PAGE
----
Wednesdays meetings and drop-offs were scheduled from 9am to 5 pm, so it was another long day, but very worth it. It was spent doing exactly what we came here to do, which was to meet with our elected officials and staff, let them know what was important to us, and how they could help. This is at the core of what advocacy summit is.

Today, although the summit is officially over, my boys and I are headed BACK to the Senate buildings to meet face to face with our senators for a bimonthly constituent coffee. We will have one last opportunity to meet with our officials and let them know that we are serious about these issues. We definitely plan to take advantage of it.

So there you have it- that is summit in a nutshell. Are we exhausted? Oh yes… but it feels good knowing that we are making difference, and at minimum, are making our voices heard. No matter how experienced or inexperiences, no matter how old or how young, you can make that impact too.  I hope you will consider joining us next year!

Summit- Day One

 

 

 

 

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Even though Monday was a “short” day in Washington D.C. and the 2014 Advocacy Summit, that didn’t mean that we didn’t get a lot accomplished!

Registration was open beginning at 10 am, but programming didn’t start until 3, giving the 300 of us in attendance time to trickle in from all over the country.  Summit kicked off with a session highlighting “Research for a Cure,” by John O’Shea, MD Chief and Molecular Immunology and Inflammation Branch Scientific Director of the NIH & NAIMS. You can learn more about Dr. O’Shea and the research here. Following the presentation, parents attended an information session with their children for the Kid’s Summit, and had a short break just to recharge a bit before training began.

After the kids (k-8) were settled into their summit, the adults and high schoolers broke into 3 groups for preliminary training. First time attendees had their own session entitled “Advocacy 101.” Intermediates who had attended less than 4 summits attended an interactive training that simulated acting as a member of Congress. Since this is my second summit, this was the session that my older son and I attended while my younger son participated in the kid’s summit activities. The simulation was designed to provide insight into the high-pressure world of your congressman, and help advocates better understand the issues on the other side of the table. By simulating their experience, and getting personalized feedback after every round of decision making, we got a glimpse of the environment that our congressmen are operating within. Seeing things from their side helped us to target our approach for meetings on the hill coming up today and Wednesday. Knowing what factors might hold them back from getting aboard OUR cause is a valuable insight, and will help us be more effective in countering some of the arguments that may not even be verbalized in our meetings.  The third group included all the “advanced” attendees who had been to multiple summits. Christopher Kush of Soapbox Consulting led this group through a presentation on 5 introductions that would serve them well in a variety of advocacy situations.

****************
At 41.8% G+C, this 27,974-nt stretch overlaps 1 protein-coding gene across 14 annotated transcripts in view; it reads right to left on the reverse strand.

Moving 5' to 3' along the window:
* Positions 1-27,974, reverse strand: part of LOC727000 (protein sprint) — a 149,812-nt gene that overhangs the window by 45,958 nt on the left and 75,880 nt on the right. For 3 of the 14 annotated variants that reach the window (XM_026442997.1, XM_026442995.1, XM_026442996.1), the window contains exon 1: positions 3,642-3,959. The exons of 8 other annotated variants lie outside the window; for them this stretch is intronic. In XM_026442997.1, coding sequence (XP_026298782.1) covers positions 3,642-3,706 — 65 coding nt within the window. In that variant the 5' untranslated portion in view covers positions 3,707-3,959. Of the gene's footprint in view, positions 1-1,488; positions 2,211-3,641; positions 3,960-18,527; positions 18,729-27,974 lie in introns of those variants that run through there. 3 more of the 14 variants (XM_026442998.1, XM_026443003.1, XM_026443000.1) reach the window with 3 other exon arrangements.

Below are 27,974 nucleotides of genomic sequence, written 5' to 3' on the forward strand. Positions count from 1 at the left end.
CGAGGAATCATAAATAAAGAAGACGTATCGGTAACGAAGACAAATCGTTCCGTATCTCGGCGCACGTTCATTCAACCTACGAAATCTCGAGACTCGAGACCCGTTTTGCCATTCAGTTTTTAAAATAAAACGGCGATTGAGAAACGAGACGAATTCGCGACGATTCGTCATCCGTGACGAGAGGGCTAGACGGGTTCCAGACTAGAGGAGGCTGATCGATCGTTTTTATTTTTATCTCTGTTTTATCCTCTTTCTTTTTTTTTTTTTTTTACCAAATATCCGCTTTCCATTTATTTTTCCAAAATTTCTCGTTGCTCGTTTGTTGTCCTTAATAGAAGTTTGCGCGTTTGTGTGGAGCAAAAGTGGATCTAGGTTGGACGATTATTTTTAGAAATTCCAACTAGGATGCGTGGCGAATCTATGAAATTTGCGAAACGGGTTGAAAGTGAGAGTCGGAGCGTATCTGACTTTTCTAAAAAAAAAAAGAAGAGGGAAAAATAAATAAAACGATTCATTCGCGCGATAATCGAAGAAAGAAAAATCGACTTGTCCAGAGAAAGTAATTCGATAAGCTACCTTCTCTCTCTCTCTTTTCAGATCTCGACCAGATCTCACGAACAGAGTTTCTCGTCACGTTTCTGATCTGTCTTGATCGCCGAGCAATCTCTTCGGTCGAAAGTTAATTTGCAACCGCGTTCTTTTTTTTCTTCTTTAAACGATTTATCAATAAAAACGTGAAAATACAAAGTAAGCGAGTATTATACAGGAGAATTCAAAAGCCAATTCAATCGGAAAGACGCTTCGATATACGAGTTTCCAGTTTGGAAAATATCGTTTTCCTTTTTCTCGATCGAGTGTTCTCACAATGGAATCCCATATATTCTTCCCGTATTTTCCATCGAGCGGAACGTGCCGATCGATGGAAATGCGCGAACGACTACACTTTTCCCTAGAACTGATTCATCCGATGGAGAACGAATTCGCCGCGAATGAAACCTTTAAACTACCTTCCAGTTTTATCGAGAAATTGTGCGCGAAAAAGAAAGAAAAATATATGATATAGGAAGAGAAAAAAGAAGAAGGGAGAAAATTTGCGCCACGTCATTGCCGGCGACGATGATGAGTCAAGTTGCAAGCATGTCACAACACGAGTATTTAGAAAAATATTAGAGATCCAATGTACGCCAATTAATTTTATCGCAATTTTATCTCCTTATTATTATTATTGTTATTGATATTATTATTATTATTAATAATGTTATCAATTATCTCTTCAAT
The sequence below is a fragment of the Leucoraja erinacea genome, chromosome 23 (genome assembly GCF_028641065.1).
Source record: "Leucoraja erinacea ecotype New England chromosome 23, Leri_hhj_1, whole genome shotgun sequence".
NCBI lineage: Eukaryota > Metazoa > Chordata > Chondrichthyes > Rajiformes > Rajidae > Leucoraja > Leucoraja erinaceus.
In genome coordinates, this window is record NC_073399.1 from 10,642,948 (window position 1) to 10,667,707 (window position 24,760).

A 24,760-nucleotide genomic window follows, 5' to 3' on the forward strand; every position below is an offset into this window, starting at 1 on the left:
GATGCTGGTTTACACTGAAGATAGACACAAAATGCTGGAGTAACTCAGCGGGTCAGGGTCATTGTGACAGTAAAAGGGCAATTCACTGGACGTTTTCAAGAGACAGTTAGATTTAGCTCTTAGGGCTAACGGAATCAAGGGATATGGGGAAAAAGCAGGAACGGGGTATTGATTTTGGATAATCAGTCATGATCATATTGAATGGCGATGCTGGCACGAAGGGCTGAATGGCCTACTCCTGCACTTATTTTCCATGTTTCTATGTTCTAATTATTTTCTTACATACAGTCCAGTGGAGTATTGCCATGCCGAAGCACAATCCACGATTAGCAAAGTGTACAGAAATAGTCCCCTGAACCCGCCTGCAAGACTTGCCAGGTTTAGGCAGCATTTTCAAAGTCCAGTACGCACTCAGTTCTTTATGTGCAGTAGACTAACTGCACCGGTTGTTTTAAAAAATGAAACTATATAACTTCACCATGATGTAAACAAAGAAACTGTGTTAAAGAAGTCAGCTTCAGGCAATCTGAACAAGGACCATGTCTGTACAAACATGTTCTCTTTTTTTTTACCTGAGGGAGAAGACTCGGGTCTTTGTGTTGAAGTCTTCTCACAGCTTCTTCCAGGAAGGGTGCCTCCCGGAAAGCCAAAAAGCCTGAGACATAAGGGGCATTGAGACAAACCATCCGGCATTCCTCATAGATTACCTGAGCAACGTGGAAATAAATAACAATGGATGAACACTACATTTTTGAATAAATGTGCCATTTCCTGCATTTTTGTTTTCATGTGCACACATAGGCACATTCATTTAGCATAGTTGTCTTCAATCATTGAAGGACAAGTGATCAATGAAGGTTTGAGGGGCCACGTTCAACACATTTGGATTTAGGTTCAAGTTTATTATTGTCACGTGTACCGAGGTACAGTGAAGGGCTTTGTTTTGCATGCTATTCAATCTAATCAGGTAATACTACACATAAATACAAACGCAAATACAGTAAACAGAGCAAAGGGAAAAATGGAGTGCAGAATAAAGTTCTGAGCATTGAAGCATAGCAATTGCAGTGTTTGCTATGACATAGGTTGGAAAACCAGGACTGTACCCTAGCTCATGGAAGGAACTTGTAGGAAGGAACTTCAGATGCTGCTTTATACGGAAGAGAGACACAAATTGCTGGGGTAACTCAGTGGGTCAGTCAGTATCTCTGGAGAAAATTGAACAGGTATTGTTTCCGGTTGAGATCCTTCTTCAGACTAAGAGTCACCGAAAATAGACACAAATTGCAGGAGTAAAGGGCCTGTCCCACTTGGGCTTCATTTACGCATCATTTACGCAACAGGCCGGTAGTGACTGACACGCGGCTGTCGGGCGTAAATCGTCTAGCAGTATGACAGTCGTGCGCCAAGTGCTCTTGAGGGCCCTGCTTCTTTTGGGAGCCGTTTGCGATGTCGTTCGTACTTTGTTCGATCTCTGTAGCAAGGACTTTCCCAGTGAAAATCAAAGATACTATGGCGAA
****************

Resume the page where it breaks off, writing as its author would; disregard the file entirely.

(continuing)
After the evening trainings concluded, we attended one of the new features this year, a teen meet-and-greet. This was a semi-structured, informal session designed to allow the high school aged kids a  chance to socialize and meet other teens from around the country. Parents were invited as well, but separated into tables for adults so that we could have the opportunity to meet other parents with JA teens. I was excited to see this new session, as previously teens have been a little left out in programming, but have so much to say and do! Last year in our meetings on the hill, kids and teens stole the show more times than not, when allowed to share their very powerful stories. I was happy to see the Arthritis Foundation beginning to tap into their resource!

All these events made for a late night, and we are up early this morning. Breakfast programming starts in less than an hour, but I wanted to get a quick post off to let you all know what we are doing here in D.C., and hope that you will consider joining us next year. There is strength and power in numbers! Even if you can’t be here, you can still attend and make a difference through the Virtual Summit.  Click on the hyperlink, and you can see all the great pictures and tweets from advocates in attendance, but you can also click on one (or all!) of the three “TAKE ACTION” buttons to send a form letter to your congressman supporting our efforts here. Don’t forget!  Every action counts. Together, we can make a difference.